It’s the end of the year, and you have to present the results of your social media program to your bosses and/or the client. You pop open your social media manager or Twitter’s built-in analytics only to find that it tracks dozens of metrics, graphs and charts. It’s too much data – how can you, much less your client, make sense of it?
No matter how good your program is, no one else will understand that fact if you can’t measure it properly. And without a clear picture of where your program is strong and where it can be improved, you can’t make it better.
LinkedIn, Twitter and Facebook offer many more built-in measurement and analytics tools than they did a few years ago and you can find many third-party tools like HubSpot and Simply Measured that also offer detailed analytics. I like Simply Measured for its ability to make graphs and charts and HubSpot for how easy it is to track website visits and conversions. But even without one of those tools, you can get all of the data you need from Facebook, Twitter and LinkedIn’s built-in measurement tools.
The key is, don’t try and track everything – pick 3-5 key metrics for your program and ignore the rest. Here are some of the most important metrics that any good social program should be tracking.
What to measure
Follower Growth: You want your program to be growing, so keep track of how many new followers your accounts add each month. Each of the major three platforms offers this data and any third-party tool will let you track it easily.
Link Clicks or Website Referral Traffic: This is the ultimate goal of your program; to drive people to your client’s website or content. Your most important metric is how well you can do that. Facebook, Twitter and LinkedIn all show this information in their analytics tools (with a little bit of digging required). Some third party measurement tools will also track referral traffic to your website from social, or you can find this information in your client’s Google Analytics page. Their marketing team likely tracks this already, so ask them if you can receive access to the data.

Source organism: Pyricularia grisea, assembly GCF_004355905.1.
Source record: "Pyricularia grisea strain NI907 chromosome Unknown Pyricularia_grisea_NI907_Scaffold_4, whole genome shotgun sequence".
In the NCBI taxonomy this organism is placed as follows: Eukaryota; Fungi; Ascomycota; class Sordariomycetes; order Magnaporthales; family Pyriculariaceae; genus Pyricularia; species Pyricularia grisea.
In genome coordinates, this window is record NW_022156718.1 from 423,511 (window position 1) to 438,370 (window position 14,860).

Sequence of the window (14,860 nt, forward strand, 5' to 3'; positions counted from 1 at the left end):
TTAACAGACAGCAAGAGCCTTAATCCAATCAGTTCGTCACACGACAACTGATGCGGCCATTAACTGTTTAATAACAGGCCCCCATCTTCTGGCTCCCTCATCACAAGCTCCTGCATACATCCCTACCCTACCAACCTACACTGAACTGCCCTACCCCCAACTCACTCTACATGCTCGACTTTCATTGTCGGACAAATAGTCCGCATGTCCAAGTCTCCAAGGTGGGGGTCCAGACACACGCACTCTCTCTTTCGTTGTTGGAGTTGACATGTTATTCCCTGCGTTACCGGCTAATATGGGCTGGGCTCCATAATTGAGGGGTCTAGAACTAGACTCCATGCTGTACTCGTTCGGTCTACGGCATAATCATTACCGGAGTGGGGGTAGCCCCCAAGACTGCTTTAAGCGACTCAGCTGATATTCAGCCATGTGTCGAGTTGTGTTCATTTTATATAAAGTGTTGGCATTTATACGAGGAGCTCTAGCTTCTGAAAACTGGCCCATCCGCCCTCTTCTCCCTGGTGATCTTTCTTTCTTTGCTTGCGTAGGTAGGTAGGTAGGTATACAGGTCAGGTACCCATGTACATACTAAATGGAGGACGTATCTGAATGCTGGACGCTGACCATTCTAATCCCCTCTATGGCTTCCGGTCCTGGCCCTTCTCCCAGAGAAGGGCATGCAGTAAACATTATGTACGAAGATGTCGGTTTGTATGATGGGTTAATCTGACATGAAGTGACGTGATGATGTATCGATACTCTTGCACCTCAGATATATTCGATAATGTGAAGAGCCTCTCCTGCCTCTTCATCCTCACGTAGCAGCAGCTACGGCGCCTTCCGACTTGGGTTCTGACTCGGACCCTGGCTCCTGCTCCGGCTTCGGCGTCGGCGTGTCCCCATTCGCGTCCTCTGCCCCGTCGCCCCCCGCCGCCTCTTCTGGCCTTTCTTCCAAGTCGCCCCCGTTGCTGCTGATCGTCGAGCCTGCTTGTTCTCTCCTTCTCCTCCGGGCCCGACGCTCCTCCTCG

Conversions: If you use a tool like HubSpot or something that integrates with your client’s Marketo or Salesforce account, it should have an option to measure the conversions that came from your social postings. Now you’re speaking the marketer’s language. Being able to put a solid number to represent your efforts is very valuable when you need to show the ROI of your program (or argue for an increase in budget).
Total Social Engagement: I measure the total sum of all the clicks, retweets, likes, shares, video views and other miscellaneous engagements across all my social accounts each month. This helps you know how many people are interacting with your content. It’s useful, but not as important in my mind as link clicks or follower growth. Facebook, Twitter and LinkedIn allow you to export data on your posts in any date range as an Excel spreadsheet. This makes it easy to use the SUM function to add up the columns of numbers and quickly calculate this metric.
Cost per Click: If you run any promoted spend on your social accounts (and you should be if you want to get any decent results), then measuring the cost per click will let you know how well it’s working. This is how I compare one campaign to another. CPC on LinkedIn should be between $5.00 and $8.00 and CPC on Twitter should be under 25 cents – any higher and there’s a problem with your campaign. I prefer to track cost per click rather than cost per engagement because clicks are what my client cares about and because different kinds of posts get more engagement naturally (videos for example), so it’s harder to compare campaigns on equal footing using CPE.